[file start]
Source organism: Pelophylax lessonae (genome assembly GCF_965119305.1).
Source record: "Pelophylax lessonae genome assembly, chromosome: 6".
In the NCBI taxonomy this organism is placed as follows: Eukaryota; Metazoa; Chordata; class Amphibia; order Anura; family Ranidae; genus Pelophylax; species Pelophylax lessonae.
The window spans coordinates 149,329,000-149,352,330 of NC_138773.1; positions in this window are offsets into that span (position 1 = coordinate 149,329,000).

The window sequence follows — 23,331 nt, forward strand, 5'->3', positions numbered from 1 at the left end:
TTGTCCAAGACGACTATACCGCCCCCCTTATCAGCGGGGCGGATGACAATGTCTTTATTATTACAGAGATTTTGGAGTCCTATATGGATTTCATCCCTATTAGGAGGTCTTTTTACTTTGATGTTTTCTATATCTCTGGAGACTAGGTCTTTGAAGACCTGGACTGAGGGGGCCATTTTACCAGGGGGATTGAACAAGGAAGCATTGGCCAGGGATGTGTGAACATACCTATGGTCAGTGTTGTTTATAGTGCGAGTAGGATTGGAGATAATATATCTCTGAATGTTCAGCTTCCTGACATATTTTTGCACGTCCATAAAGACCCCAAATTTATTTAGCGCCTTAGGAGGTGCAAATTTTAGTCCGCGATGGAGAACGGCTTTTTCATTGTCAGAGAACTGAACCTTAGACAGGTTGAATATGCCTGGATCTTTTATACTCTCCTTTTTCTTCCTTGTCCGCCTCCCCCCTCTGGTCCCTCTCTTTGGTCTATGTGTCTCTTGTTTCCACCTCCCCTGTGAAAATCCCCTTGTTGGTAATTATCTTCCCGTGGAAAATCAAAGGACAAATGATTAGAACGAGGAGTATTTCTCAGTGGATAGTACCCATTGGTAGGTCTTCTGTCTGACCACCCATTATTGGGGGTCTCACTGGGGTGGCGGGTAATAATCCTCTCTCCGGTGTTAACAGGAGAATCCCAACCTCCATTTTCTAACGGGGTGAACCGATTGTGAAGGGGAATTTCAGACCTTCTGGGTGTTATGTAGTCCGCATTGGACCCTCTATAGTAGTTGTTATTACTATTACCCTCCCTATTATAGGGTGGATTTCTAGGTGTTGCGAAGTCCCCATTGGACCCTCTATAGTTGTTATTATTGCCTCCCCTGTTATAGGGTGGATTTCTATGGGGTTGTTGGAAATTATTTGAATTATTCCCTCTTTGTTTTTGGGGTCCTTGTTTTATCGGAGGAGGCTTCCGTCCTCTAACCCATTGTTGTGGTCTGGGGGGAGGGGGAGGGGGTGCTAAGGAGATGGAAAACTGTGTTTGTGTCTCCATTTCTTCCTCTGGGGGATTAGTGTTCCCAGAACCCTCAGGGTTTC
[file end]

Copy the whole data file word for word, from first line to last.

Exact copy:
Source organism: Pelophylax lessonae (genome assembly GCF_965119305.1).
Source record: "Pelophylax lessonae genome assembly, chromosome: 6".
In the NCBI taxonomy this organism is placed as follows: Eukaryota; Metazoa; Chordata; class Amphibia; order Anura; family Ranidae; genus Pelophylax; species Pelophylax lessonae.
The window spans coordinates 149,329,000-149,352,330 of NC_138773.1; positions in this window are offsets into that span (position 1 = coordinate 149,329,000).

The window sequence follows — 23,331 nt, forward strand, 5'->3', positions numbered from 1 at the left end:
TTGTCCAAGACGACTATACCGCCCCCCTTATCAGCGGGGCGGATGACAATGTCTTTATTATTACAGAGATTTTGGAGTCCTATATGGATTTCATCCCTATTAGGAGGTCTTTTTACTTTGATGTTTTCTATATCTCTGGAGACTAGGTCTTTGAAGACCTGGACTGAGGGGGCCATTTTACCAGGGGGATTGAACAAGGAAGCATTGGCCAGGGATGTGTGAACATACCTATGGTCAGTGTTGTTTATAGTGCGAGTAGGATTGGAGATAATATATCTCTGAATGTTCAGCTTCCTGACATATTTTTGCACGTCCATAAAGACCCCAAATTTATTTAGCGCCTTAGGAGGTGCAAATTTTAGTCCGCGATGGAGAACGGCTTTTTCATTGTCAGAGAACTGAACCTTAGACAGGTTGAATATGCCTGGATCTTTTATACTCTCCTTTTTCTTCCTTGTCCGCCTCCCCCCTCTGGTCCCTCTCTTTGGTCTATGTGTCTCTTGTTTCCACCTCCCCTGTGAAAATCCCCTTGTTGGTAATTATCTTCCCGTGGAAAATCAAAGGACAAATGATTAGAACGAGGAGTATTTCTCAGTGGATAGTACCCATTGGTAGGTCTTCTGTCTGACCACCCATTATTGGGGGTCTCACTGGGGTGGCGGGTAATAATCCTCTCTCCGGTGTTAACAGGAGAATCCCAACCTCCATTTTCTAACGGGGTGAACCGATTGTGAAGGGGAATTTCAGACCTTCTGGGTGTTATGTAGTCCGCATTGGACCCTCTATAGTAGTTGTTATTACTATTACCCTCCCTATTATAGGGTGGATTTCTAGGTGTTGCGAAGTCCCCATTGGACCCTCTATAGTTGTTATTATTGCCTCCCCTGTTATAGGGTGGATTTCTATGGGGTTGTTGGAAATTATTTGAATTATTCCCTCTTTGTTTTTGGGGTCCTTGTTTTATCGGAGGAGGCTTCCGTCCTCTAACCCATTGTTGTGGTCTGGGGGGAGGGGGAGGGGGTGCTAAGGAGATGGAAAACTGTGTTTGTGTCTCCATTTCTTCCTCTGGGGGATTAGTGTTCCCAGAACCCTCAGGGTTTC